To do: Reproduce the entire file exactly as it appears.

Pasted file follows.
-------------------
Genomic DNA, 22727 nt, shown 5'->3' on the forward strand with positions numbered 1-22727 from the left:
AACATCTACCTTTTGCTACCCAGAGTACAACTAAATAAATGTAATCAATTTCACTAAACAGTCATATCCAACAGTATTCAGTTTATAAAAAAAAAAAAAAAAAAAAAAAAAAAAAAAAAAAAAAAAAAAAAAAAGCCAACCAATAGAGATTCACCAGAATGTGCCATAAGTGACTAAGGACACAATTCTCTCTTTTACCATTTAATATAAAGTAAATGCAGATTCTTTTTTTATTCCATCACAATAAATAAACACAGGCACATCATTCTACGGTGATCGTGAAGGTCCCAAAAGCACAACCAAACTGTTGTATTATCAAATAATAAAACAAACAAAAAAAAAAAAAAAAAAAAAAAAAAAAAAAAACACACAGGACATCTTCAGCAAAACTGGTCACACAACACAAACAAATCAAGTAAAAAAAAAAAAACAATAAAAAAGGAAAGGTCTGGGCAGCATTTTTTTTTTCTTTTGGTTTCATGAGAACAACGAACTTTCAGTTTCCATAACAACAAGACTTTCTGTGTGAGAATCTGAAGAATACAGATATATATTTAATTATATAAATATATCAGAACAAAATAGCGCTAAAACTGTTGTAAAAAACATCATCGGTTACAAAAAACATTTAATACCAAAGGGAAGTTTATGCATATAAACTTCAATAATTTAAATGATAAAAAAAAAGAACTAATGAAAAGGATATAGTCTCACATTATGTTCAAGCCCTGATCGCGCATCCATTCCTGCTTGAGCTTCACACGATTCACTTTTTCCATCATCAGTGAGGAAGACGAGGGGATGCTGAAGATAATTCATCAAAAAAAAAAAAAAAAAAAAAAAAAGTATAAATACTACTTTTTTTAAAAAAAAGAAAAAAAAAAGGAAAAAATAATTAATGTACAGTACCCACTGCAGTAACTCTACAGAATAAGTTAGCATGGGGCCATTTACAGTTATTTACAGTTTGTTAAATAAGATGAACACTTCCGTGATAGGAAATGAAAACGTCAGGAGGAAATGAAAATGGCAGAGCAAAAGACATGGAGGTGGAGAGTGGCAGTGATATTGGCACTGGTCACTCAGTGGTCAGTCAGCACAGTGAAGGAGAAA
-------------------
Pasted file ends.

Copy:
Genomic DNA, 22727 nt, shown 5'->3' on the forward strand with positions numbered 1-22727 from the left:
AACATCTACCTTTTGCTACCCAGAGTACAACTAAATAAATGTAATCAATTTCACTAAACAGTCATATCCAACAGTATTCAGTTTATAAAAAAAAAAAAAAAAAAAAAAAAAAAAAAAAAAAAAAAAAAAAAAAAGCCAACCAATAGAGATTCACCAGAATGTGCCATAAGTGACTAAGGACACAATTCTCTCTTTTACCATTTAATATAAAGTAAATGCAGATTCTTTTTTTATTCCATCACAATAAATAAACACAGGCACATCATTCTACGGTGATCGTGAAGGTCCCAAAAGCACAACCAAACTGTTGTATTATCAAATAATAAAACAAACAAAAAAAAAAAAAAAAAAAAAAAAAAAAAAAAACACACAGGACATCTTCAGCAAAACTGGTCACACAACACAAACAAATCAAGTAAAAAAAAAAAAACAATAAAAAAGGAAAGGTCTGGGCAGCATTTTTTTTTTCTTTTGGTTTCATGAGAACAACGAACTTTCAGTTTCCATAACAACAAGACTTTCTGTGTGAGAATCTGAAGAATACAGATATATATTTAATTATATAAATATATCAGAACAAAATAGCGCTAAAACTGTTGTAAAAAACATCATCGGTTACAAAAAACATTTAATACCAAAGGGAAGTTTATGCATATAAACTTCAATAATTTAAATGATAAAAAAAAAGAACTAATGAAAAGGATATAGTCTCACATTATGTTCAAGCCCTGATCGCGCATCCATTCCTGCTTGAGCTTCACACGATTCACTTTTTCCATCATCAGTGAGGAAGACGAGGGGATGCTGAAGATAATTCATCAAAAAAAAAAAAAAAAAAAAAAAAAGTATAAATACTACTTTTTTTAAAAAAAAGAAAAAAAAAAGGAAAAAATAATTAATGTACAGTACCCACTGCAGTAACTCTACAGAATAAGTTAGCATGGGGCCATTTACAGTTATTTACAGTTTGTTAAATAAGATGAACACTTCCGTGATAGGAAATGAAAACGTCAGGAGGAAATGAAAATGGCAGAGCAAAAGACATGGAGGTGGAGAGTGGCAGTGATATTGGCACTGGTCACTCAGTGGTCAGTCAGCACAGTGAAGGAGAAA